Sinovac’s vaccine against COVID-19 was given the green light for Emergency Use Authorization (EUA) in Brazil and Thailand, a development that could serve as the basis for the same EUA in the Philippines.
“The medical communities and regulators in several countries have provided data that can assure parents on the safety and efficacy of vaccinating their children. The data will show that Sinovac is indeed a very safe choice for children and teenagers. This supports the notion on the safety and reliability of inactivated virus vaccines, much like the flu vaccine,” said Enrique Gonzalez, chairman of the pharmaceutical consortium the IP Biotech Group.
“As the country is now focusing on vaccinated children and adolescents, it is important that we provide more choices and proper vaccine access to Filipino families. The vaccine we are introducing has been approved in many other countries with stringent regulatory authorities. We are hoping for similar approval in the Philippines so we can ensure the safety of our youth,” he added.
Sinovac is also being used for children and adolescents in China, Chile, Indonesia, Malaysia and other countries in the region.
Gonzalez said the study in Chile, with data gleaned from 1.9 million children aged 6 to 17 years old, also showed that Sinovac’s efficacy is at about 74 percent.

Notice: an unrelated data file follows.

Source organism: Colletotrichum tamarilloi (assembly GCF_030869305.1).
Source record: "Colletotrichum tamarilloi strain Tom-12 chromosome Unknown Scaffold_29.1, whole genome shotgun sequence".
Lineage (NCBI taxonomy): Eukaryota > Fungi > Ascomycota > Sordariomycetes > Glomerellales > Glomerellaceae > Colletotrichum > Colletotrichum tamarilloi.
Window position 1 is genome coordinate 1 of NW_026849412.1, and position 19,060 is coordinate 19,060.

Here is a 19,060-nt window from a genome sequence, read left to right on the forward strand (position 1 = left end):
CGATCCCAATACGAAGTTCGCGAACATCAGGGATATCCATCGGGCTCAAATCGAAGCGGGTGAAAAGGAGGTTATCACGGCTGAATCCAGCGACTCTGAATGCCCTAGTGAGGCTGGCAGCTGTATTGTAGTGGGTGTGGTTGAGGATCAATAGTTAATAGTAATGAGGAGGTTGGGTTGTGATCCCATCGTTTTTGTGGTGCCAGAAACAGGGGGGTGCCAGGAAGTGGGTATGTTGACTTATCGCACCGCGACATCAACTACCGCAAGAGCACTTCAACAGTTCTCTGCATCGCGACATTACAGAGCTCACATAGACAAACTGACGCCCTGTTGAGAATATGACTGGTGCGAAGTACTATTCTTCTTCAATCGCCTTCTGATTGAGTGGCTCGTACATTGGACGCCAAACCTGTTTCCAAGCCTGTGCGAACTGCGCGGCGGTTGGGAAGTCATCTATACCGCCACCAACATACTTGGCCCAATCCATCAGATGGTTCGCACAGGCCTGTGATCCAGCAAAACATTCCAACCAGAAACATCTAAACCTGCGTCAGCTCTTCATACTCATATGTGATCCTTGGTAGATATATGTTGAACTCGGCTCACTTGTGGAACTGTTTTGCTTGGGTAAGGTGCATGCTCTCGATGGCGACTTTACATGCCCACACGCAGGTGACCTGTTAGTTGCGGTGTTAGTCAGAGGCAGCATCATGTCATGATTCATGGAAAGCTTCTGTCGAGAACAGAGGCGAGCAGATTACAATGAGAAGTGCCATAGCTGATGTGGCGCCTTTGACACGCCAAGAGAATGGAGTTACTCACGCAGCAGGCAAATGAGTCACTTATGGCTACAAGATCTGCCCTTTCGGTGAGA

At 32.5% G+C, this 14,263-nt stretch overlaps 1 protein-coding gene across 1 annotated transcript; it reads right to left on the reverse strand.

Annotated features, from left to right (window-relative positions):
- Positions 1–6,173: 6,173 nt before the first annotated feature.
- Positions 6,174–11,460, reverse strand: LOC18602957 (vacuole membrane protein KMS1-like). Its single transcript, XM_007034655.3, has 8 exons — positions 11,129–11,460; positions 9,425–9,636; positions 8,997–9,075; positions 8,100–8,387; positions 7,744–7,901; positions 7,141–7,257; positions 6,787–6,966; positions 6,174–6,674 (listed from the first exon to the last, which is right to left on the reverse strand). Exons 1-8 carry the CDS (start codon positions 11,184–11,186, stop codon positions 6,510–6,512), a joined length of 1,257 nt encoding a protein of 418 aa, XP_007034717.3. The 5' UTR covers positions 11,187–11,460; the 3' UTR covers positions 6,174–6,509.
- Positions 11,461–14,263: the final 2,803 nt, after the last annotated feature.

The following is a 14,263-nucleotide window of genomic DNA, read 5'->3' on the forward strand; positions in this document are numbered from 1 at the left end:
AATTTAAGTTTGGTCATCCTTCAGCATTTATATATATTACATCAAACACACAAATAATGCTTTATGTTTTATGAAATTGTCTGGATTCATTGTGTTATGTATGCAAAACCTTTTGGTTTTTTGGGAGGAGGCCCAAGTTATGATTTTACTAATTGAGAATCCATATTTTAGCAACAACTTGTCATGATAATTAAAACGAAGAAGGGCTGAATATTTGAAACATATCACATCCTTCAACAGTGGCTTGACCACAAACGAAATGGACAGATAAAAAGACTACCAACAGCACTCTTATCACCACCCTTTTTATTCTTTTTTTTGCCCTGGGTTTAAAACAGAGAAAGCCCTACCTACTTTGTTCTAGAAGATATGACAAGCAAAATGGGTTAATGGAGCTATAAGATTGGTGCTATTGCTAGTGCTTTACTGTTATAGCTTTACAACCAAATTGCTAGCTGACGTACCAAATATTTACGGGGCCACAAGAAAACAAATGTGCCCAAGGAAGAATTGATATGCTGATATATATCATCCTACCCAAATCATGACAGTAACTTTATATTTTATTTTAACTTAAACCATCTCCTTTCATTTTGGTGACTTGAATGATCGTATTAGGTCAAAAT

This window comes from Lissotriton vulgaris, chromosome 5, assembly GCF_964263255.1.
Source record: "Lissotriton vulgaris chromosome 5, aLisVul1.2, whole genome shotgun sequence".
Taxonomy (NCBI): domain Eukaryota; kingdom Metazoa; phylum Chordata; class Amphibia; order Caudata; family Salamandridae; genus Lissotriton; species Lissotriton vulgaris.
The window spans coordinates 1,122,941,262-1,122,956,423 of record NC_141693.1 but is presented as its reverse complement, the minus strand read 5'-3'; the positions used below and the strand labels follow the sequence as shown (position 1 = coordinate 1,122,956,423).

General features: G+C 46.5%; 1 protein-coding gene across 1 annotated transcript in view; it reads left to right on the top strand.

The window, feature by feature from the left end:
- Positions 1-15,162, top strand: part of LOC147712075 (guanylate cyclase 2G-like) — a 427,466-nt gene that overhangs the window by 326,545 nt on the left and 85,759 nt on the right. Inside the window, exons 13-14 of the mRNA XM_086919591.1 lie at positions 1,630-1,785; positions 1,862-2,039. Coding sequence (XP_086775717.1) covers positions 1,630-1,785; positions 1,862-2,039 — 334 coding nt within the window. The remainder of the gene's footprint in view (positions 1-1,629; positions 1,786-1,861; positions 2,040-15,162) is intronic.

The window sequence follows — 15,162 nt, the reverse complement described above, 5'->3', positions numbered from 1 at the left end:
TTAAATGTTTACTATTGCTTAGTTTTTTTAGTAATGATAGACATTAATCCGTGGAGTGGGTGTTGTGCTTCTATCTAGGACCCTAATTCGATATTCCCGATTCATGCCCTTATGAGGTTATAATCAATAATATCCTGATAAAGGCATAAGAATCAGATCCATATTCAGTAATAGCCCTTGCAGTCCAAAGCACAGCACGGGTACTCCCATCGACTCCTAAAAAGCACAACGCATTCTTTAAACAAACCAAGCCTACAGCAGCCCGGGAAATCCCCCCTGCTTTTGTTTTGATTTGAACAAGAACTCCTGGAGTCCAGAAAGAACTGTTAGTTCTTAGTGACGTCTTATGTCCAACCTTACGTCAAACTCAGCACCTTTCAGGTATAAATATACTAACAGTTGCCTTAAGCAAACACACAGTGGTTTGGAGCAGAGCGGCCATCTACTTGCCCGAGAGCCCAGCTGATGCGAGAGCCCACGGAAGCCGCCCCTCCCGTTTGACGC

Minors who have contracted COVID-19 but had been vaccinated with Sinovac avoided hospitalizations with an average batting rate of 90 percent.
Sinovac’s efficacy in preventing intensive care unit (ICU) hospitalizations and deaths of COVID-19 also stands at 100 percent, Gonzalez said.
Chile, which is one of the countries with the highest vaccination rates globally, approved the EUA of Sinovac for pediatric vaccination late last year.
Brazil, though its regulatory body Anvisa, and Thailand arrived at a similar decision this month when they approved the EUA for Sinovac for the same age group with no comorbidities.
The Sinovac pediatric vaccination in Brazil involves two doses, administered within a gap of 28 days.
In the Philippines, the vaccination drive for kids 5 to 11 years old began early this month.
Vaccine czar Carlito Galvez Jr. said this will help give parents the confidence to allow their kids to attend face-to-face classes.